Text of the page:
When I came upstairs and told Lee Anne about the film I found in the basement, she shot me a wry smile and asked, “Nudes perhaps?” Like I mentioned earlier, I was really intrigued to find out what was on the film.

Turns out you can still get film developed locally (at least in Kingston), and when our quarantine ended, I did just that. Despite my excitement to see the prints, I waited until Lee Anne got home. I wondered if we recognize all the people and places in the photos, as the film had to be at least 20 years old. I remembered visiting my Great-Aunt Kathleen in Bantry Bay, the Irish port town where my grandfather grew up. The last of 12 siblings and in her early eighties at the time, Kathleen showed me a box of yellowing family photos—old-timey people in hats leaning against railings, stuff like that. She took the photos out, one by one. If the photo wasn’t captioned and Kathleen didn’t recognize anyone, she tossed it in the wastebasket. “Everyone else is dead, so if I don’t know them, then no one will,” Kathleen said, with such a defiant tone of staring mortality right in the eye it gave me goosebumps.

The first roll was of a trip Lee Anne made home to Florida for Christmas in 1995 and contained some lovely shots of her parents, both of whom passed away more than a decade ago. The second roll was a series of close-up portraits from a party at our apartment in New Paltz, where we lived during the snowy winter of 1996. Aside from a frightening shot of our roommate James doing his best impersonation of a dead-eyed Charles Manson stare, the photos are unexceptional and smudgy. A note from the lab on the envelope reads “Color has aged/shifted.”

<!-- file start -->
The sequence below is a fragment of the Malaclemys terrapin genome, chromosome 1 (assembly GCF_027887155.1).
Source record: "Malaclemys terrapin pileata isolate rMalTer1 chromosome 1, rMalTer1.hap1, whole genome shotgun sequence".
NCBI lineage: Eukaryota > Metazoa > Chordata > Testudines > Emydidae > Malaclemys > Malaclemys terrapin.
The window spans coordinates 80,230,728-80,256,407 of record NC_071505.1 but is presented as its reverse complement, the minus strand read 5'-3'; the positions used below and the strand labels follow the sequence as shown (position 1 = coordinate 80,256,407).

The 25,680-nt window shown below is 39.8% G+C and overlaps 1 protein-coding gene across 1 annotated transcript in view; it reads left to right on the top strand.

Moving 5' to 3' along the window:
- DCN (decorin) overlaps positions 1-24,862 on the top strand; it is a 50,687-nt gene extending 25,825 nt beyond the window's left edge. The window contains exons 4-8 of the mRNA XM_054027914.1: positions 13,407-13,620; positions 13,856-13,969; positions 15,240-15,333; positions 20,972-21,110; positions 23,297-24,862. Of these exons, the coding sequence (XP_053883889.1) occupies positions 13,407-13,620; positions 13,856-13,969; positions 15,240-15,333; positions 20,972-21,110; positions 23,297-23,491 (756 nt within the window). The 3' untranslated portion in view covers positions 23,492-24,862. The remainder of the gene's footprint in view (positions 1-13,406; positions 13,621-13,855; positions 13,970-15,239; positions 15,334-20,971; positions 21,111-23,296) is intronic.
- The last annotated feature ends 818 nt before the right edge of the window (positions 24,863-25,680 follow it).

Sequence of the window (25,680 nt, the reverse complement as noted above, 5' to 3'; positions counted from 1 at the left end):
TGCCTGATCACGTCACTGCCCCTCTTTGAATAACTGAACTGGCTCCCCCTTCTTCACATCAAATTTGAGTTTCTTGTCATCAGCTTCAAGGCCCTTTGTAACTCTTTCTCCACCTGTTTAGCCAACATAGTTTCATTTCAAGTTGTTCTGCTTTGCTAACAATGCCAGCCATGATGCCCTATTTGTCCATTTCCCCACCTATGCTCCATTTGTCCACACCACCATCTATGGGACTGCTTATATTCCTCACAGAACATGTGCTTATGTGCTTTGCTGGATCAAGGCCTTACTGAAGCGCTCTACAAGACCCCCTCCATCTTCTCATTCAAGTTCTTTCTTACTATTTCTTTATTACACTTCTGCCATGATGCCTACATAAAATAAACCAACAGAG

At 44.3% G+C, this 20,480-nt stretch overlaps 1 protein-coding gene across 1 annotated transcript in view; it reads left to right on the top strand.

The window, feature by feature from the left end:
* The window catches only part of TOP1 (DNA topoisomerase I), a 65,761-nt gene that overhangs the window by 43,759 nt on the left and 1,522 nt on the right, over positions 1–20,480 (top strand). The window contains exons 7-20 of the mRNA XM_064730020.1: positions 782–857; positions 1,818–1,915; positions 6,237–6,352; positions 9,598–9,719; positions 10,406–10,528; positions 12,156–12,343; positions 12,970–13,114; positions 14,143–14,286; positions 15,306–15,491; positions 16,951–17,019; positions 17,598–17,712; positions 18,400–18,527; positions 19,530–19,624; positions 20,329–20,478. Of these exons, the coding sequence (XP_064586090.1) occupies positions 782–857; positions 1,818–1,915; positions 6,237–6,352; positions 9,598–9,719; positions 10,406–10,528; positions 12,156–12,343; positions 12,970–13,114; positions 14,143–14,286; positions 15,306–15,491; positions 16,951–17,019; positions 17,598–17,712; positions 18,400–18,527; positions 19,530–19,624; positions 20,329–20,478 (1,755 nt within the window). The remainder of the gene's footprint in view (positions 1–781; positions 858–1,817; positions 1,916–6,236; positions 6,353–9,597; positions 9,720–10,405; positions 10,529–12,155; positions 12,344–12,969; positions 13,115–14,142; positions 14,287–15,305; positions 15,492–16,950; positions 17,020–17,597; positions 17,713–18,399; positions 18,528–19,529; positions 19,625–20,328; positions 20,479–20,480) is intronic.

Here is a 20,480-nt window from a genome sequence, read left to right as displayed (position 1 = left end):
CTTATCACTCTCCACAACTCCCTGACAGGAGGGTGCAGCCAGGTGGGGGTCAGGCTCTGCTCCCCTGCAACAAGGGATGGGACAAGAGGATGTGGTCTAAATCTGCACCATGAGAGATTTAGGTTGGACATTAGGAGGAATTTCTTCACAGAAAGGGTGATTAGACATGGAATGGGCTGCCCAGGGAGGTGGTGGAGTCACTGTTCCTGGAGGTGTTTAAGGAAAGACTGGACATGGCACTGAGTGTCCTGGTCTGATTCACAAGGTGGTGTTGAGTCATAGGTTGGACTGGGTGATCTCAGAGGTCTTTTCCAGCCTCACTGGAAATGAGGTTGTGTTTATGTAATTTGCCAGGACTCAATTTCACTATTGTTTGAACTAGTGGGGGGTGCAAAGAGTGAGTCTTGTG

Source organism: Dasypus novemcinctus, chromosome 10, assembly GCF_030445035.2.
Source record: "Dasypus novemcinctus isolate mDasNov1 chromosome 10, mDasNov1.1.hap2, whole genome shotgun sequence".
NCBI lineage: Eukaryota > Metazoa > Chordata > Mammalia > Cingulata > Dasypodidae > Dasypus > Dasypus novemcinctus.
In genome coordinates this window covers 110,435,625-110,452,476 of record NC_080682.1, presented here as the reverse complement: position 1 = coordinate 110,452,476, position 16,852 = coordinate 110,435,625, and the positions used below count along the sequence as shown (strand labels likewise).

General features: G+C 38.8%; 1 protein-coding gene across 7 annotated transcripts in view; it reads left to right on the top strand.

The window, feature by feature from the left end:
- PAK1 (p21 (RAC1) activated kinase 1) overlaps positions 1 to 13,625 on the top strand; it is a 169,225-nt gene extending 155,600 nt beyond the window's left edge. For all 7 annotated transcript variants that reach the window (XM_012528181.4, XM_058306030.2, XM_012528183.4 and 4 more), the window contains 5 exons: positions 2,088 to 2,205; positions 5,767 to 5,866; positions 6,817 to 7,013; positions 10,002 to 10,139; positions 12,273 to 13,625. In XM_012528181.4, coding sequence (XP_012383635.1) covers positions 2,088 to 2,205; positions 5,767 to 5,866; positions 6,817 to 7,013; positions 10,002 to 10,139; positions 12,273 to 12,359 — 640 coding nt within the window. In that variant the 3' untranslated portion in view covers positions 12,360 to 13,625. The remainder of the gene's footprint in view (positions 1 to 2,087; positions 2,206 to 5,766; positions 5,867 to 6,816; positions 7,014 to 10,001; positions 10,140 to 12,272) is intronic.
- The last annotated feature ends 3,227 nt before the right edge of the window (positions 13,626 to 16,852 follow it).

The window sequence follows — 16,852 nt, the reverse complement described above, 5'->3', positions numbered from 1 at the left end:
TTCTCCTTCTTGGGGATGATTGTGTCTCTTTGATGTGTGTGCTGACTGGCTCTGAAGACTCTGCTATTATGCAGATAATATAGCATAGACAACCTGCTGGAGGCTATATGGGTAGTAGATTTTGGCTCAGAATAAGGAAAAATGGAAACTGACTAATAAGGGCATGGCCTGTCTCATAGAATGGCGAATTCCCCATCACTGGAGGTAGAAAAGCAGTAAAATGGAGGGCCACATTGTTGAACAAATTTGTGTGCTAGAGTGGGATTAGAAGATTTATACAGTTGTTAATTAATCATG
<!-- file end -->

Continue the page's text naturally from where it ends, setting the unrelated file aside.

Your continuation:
The third roll was shot entirely in Lee Anne’s apartment on the Upper West Side in the winter of 1995. Of the 27 prints, 20 are photos of one of our friends, Marl, giving another one of our friends a haircut. One of the most documented haircuts of the decade, methinks. Aside from being astonished, as always, by the impossible youth of my friends and I, the photos are forgettable. Mark is not Vidal Sassoon; Sarah is not Kate Moss. Whoever took the photos is no Annie Leibovitz. (And sadly, no nudes—though there is a shot of Sarah flashing her boobs.)

Strangely, what stood out to me were the things in the apartment, the objects I had forgotten. Twenty-five years later, I remember the people quite well, but the things we surrounded ourselves with are all in landfills. The ready-to-break Ikea furniture. The Civil War cavalry sword. The Aerobie. The homemade gravity bong. The print of Hieronymus Bosch’s Garden of Earthly Delights. The 25-inch TV with faux wood finish. The CD/dual cassette deck stereo. The cases of CDs and cassettes. The portable phone with extendable antenna. The print of the groundhog flipping the bird. The lawn chair. The electric typewriter. All buried somewhere, like the stuff in my basement is destined for. There just won’t be any photos of it.